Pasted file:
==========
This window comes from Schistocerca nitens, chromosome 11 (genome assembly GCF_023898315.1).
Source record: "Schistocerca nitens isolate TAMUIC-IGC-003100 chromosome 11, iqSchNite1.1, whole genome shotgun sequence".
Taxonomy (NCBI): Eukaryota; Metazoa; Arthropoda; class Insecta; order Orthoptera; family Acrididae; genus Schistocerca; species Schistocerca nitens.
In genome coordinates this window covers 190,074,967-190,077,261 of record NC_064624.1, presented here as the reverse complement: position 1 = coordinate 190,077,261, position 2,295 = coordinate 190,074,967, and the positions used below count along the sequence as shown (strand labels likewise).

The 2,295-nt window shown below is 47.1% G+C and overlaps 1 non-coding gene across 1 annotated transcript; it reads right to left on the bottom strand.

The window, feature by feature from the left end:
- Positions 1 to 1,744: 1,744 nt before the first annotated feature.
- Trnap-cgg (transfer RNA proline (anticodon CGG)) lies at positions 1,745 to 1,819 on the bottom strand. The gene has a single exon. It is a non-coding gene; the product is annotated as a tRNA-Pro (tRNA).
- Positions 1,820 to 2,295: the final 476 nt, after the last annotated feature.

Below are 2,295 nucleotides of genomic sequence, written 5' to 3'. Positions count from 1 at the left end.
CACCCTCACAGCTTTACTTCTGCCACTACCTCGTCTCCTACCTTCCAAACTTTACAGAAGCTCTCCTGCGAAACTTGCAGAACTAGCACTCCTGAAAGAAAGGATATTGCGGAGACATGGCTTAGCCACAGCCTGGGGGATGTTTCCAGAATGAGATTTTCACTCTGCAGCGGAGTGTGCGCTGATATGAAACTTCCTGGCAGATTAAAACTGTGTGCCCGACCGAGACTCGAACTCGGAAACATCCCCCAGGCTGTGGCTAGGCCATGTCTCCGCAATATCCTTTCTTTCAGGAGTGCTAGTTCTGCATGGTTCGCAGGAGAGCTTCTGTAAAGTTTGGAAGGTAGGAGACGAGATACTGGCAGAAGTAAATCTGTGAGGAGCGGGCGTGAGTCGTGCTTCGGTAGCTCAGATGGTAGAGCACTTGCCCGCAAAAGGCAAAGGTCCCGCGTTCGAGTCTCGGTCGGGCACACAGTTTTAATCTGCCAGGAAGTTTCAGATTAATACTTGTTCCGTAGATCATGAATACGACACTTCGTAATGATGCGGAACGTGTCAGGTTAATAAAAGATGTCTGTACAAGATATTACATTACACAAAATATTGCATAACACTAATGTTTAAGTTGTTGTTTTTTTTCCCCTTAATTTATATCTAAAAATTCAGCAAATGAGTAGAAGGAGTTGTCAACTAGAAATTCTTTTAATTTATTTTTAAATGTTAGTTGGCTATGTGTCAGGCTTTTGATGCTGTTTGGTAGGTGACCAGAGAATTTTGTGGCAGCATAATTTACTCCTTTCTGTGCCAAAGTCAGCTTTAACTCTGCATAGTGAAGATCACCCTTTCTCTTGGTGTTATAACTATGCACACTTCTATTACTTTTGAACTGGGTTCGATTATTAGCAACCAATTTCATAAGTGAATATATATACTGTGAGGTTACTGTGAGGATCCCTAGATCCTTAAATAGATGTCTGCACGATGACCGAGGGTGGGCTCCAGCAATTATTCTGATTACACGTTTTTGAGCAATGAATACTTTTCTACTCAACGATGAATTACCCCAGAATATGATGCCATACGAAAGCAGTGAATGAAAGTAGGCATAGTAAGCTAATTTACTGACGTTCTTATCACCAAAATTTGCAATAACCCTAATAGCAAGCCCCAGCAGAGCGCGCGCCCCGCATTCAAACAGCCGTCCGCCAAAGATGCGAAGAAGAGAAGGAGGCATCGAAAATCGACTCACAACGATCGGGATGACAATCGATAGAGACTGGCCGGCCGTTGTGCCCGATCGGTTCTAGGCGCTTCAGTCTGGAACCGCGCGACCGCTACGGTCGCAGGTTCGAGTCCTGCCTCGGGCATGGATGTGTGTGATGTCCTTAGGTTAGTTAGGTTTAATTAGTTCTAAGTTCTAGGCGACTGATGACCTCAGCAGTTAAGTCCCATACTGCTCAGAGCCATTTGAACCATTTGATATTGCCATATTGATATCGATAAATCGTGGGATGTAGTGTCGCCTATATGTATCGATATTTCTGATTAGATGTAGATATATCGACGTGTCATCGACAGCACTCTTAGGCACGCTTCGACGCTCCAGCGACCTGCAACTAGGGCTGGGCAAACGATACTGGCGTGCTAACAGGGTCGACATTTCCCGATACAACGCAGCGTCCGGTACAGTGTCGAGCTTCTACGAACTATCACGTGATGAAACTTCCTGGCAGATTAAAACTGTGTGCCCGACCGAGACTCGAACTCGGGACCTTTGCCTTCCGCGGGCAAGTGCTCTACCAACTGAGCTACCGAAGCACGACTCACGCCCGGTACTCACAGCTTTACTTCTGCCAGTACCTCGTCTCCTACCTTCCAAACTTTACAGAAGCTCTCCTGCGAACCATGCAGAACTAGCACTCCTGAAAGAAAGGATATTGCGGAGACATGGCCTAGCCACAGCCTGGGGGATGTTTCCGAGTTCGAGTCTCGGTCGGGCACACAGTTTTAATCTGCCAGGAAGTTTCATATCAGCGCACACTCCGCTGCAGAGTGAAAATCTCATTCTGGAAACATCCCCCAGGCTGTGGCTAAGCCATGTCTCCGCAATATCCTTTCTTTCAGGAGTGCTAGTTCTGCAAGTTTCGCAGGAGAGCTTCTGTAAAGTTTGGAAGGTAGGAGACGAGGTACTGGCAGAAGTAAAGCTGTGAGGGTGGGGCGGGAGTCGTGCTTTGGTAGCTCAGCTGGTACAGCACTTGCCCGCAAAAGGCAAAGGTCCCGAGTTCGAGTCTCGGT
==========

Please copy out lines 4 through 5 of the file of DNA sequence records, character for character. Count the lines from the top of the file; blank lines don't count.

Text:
In genome coordinates this window covers 190,074,967-190,077,261 of record NC_064624.1, presented here as the reverse complement: position 1 = coordinate 190,077,261, position 2,295 = coordinate 190,074,967, and the positions used below count along the sequence as shown (strand labels likewise).

The 2,295-nt window shown below is 47.1% G+C and overlaps 1 non-coding gene across 1 annotated transcript; it reads right to left on the bottom strand.